The natural world is mysteriously beautiful, and this underwater scene truly did happen, as pictured. A beautiful Florida wild moment in time.
Florida manatee with snapper. People enjoy adding their own take on this.”First Day of School”? “Crossing Guard?” Could be? Only they know for sure 😉.
When manatee stretch and stir near the warm spring outflows, they may kick up invertebrates or other organisms in the sand. Although, I’ve never seen Continue reading →
Fifteen to twenty miles per hour, that’s the approximate burst speed of our Florida manatees. Usually they saunter along up to 5mph, but with that powerful tail they can really turn on the speed. Here’s another in my series of telling stories and data behind recent manatee images.
A manatee’s paddle-like tail is lit with warm sunlight. This manatee is relaxed and slowly sauntering but it can reach speeds up to 20 mph. Image from March 2018, Three Sisters Springs, Crystal River, Florida.
In comparison, other ocean friends can move along pretty quickly too. Octopus can exceed 25 mph, Continue reading →
A few days ago I visited one of my favorite places, Three Sisters Springs, part of the Crystal River National Wildlife Refuge. It is Refuge Week all across the country. Hurricane Michael passed just four days before my visit. Although Crystal River was spared significant flooding, Refuge Day was canceled. I still wanted to see how the springs fared, so I ventured there to check things out. No manatees were near Three Sisters as it’s still too hot for most manatees to make their way to Three Sisters. Also a cleanup project is ongoing in the canal out front of the springs, so the noise will discourage a manatee approaching the area. The project will soon be complete though, and we should have a cleaner canal.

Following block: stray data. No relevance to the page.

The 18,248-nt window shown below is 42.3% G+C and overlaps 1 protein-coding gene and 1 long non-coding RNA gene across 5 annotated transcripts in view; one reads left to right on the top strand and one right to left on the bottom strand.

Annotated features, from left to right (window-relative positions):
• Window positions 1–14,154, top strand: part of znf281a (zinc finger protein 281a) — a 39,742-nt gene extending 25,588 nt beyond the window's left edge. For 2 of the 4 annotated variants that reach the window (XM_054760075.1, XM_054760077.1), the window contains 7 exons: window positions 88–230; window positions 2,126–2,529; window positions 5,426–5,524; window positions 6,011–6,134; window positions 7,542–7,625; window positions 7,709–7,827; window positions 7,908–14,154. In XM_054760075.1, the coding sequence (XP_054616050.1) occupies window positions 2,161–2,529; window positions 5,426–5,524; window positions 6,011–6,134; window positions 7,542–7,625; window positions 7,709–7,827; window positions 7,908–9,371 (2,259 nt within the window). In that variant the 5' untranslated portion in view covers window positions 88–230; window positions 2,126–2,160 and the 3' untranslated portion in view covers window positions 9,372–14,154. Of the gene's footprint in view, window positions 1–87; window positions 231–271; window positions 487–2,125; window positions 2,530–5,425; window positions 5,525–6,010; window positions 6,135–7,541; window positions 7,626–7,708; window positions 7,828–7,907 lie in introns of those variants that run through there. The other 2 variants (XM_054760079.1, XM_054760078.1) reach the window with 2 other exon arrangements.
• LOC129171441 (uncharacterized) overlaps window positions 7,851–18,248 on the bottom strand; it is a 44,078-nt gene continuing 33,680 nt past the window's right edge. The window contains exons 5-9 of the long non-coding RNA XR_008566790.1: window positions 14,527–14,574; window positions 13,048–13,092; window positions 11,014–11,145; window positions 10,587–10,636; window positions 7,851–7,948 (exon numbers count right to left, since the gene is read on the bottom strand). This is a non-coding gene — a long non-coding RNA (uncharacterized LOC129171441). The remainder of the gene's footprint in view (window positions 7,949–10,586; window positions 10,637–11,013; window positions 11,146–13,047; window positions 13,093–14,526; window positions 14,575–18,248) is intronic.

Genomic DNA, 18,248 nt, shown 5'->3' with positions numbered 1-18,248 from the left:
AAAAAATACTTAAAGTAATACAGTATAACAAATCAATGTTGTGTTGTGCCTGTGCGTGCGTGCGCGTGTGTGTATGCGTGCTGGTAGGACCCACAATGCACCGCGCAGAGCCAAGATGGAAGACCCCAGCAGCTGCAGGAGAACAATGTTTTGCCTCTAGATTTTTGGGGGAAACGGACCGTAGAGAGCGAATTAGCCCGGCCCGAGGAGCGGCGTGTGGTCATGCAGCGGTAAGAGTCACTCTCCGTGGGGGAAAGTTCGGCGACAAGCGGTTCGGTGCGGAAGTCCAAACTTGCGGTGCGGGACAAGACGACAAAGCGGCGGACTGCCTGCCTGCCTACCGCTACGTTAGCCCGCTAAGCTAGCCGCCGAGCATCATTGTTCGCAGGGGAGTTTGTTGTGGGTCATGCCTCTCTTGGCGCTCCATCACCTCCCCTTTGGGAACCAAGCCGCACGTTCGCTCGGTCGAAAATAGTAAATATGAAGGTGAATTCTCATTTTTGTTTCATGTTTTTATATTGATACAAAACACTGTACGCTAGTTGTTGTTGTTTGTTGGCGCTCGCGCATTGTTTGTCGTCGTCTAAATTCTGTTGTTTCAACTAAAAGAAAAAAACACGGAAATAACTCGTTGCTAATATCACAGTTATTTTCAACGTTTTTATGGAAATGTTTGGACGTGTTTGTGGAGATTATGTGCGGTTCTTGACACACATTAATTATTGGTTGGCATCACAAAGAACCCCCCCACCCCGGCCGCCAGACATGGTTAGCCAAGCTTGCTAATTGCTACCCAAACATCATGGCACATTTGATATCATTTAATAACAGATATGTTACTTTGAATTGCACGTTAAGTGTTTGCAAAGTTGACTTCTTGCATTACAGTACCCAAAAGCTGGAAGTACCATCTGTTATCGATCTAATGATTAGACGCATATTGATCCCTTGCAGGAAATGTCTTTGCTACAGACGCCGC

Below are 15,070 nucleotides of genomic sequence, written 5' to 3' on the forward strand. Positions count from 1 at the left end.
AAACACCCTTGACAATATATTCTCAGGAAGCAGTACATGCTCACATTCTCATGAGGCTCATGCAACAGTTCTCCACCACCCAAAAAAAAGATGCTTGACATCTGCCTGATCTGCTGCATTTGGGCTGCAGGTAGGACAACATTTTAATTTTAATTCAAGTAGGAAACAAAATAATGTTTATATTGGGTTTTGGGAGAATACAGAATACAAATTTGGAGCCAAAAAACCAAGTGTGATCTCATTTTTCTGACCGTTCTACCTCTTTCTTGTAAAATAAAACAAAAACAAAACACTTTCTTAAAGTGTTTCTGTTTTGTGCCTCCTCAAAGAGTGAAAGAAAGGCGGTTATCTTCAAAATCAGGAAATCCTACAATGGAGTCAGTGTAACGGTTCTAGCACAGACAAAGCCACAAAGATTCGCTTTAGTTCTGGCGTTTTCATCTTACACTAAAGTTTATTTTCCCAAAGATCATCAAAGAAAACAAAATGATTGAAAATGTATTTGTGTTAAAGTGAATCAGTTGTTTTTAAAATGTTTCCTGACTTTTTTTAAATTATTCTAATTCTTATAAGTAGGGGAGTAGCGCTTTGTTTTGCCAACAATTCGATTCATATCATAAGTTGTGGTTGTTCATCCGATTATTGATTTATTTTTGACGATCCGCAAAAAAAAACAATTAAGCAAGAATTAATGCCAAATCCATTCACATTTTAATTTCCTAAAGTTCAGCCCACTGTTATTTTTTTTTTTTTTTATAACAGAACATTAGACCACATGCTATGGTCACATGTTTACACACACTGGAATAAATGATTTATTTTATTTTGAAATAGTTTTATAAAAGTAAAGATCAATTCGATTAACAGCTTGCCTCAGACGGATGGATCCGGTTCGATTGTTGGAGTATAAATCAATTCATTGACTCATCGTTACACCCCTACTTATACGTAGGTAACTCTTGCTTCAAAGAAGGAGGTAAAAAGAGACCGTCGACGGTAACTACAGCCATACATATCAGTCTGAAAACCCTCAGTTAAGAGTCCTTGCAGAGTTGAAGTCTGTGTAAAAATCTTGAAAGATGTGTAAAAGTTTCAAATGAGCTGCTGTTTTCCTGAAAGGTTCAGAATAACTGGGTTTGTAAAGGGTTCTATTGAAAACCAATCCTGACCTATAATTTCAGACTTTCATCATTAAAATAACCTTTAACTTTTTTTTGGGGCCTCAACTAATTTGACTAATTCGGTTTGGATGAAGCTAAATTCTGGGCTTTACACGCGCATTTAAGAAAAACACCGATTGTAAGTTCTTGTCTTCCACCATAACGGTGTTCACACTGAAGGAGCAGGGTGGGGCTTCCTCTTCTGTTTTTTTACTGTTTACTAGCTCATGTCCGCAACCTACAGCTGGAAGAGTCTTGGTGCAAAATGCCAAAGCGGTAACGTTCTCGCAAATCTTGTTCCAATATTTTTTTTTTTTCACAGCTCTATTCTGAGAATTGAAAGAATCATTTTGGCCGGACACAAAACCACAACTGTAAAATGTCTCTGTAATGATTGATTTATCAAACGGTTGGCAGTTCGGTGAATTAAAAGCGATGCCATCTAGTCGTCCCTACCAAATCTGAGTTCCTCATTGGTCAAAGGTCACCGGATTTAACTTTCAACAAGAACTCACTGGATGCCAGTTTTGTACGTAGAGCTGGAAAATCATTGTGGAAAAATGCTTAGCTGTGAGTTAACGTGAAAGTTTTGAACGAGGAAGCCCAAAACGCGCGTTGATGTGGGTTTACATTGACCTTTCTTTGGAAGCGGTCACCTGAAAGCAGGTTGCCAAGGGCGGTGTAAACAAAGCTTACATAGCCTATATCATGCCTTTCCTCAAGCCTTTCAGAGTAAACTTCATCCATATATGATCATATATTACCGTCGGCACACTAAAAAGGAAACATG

My visit to Three Sisters Springs for Refuge Week. The blue sky was stunning. Sunday, October 14th.
The Three Sisters boardwalk and property was closed as it still had a little high water from the storm. Three Sisters Springs land access was reopened the following day, October 15th. Continue reading →
A bright, excited and eager face greets you with overwhelming curiosity, wrinkly skin and a messy snout with algae not yet washed off. I’m talking about this adorable baby manatee, but I could be illustrating many other species of cute little ones across our planet!
Baby manatee with a messy snout and fish friend explores his environment in the springs. Recent image. Three Sisters Springs, Crystal River, Florida.
This is another in my series telling stories behind my recent images from the past two seasons. Continue reading →
Imagine… A mammal that lives in shallow waters, eats an array of over 60 different marine and freshwater aquatic plants and literally feels its environment with tiny body hairs! And what is up with that cool manatee snout?
That’s what I’m talking about in this recent photo, the manatee’s prehensile snout.
“1: adapted for seizing or grasping especially by wrapping around”